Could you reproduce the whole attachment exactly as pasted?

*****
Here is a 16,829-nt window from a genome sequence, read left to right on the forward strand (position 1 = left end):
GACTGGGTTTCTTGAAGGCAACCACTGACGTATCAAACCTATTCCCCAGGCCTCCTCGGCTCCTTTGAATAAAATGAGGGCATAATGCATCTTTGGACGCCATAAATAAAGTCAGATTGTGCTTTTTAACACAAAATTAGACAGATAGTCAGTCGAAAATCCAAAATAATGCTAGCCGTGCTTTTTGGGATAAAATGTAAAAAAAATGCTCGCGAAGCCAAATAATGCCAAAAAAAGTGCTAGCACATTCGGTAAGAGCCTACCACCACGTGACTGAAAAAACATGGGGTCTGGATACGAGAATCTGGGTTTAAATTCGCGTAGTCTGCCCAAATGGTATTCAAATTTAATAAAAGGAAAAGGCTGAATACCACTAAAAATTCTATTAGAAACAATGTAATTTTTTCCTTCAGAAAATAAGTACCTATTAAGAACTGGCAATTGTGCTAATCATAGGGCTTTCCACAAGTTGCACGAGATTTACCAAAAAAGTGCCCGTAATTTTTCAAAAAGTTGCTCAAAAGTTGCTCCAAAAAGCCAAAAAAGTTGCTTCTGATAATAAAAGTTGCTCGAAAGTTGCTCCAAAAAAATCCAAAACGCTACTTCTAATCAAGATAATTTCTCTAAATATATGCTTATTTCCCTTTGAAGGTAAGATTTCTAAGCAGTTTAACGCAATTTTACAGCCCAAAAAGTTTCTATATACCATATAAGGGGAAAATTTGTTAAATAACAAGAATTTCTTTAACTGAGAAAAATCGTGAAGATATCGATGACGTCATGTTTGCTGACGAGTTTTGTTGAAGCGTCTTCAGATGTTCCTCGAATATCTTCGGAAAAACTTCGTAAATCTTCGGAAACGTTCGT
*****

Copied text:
Here is a 16,829-nt window from a genome sequence, read left to right on the forward strand (position 1 = left end):
GACTGGGTTTCTTGAAGGCAACCACTGACGTATCAAACCTATTCCCCAGGCCTCCTCGGCTCCTTTGAATAAAATGAGGGCATAATGCATCTTTGGACGCCATAAATAAAGTCAGATTGTGCTTTTTAACACAAAATTAGACAGATAGTCAGTCGAAAATCCAAAATAATGCTAGCCGTGCTTTTTGGGATAAAATGTAAAAAAAATGCTCGCGAAGCCAAATAATGCCAAAAAAAGTGCTAGCACATTCGGTAAGAGCCTACCACCACGTGACTGAAAAAACATGGGGTCTGGATACGAGAATCTGGGTTTAAATTCGCGTAGTCTGCCCAAATGGTATTCAAATTTAATAAAAGGAAAAGGCTGAATACCACTAAAAATTCTATTAGAAACAATGTAATTTTTTCCTTCAGAAAATAAGTACCTATTAAGAACTGGCAATTGTGCTAATCATAGGGCTTTCCACAAGTTGCACGAGATTTACCAAAAAAGTGCCCGTAATTTTTCAAAAAGTTGCTCAAAAGTTGCTCCAAAAAGCCAAAAAAGTTGCTTCTGATAATAAAAGTTGCTCGAAAGTTGCTCCAAAAAAATCCAAAACGCTACTTCTAATCAAGATAATTTCTCTAAATATATGCTTATTTCCCTTTGAAGGTAAGATTTCTAAGCAGTTTAACGCAATTTTACAGCCCAAAAAGTTTCTATATACCATATAAGGGGAAAATTTGTTAAATAACAAGAATTTCTTTAACTGAGAAAAATCGTGAAGATATCGATGACGTCATGTTTGCTGACGAGTTTTGTTGAAGCGTCTTCAGATGTTCCTCGAATATCTTCGGAAAAACTTCGTAAATCTTCGGAAACGTTCGT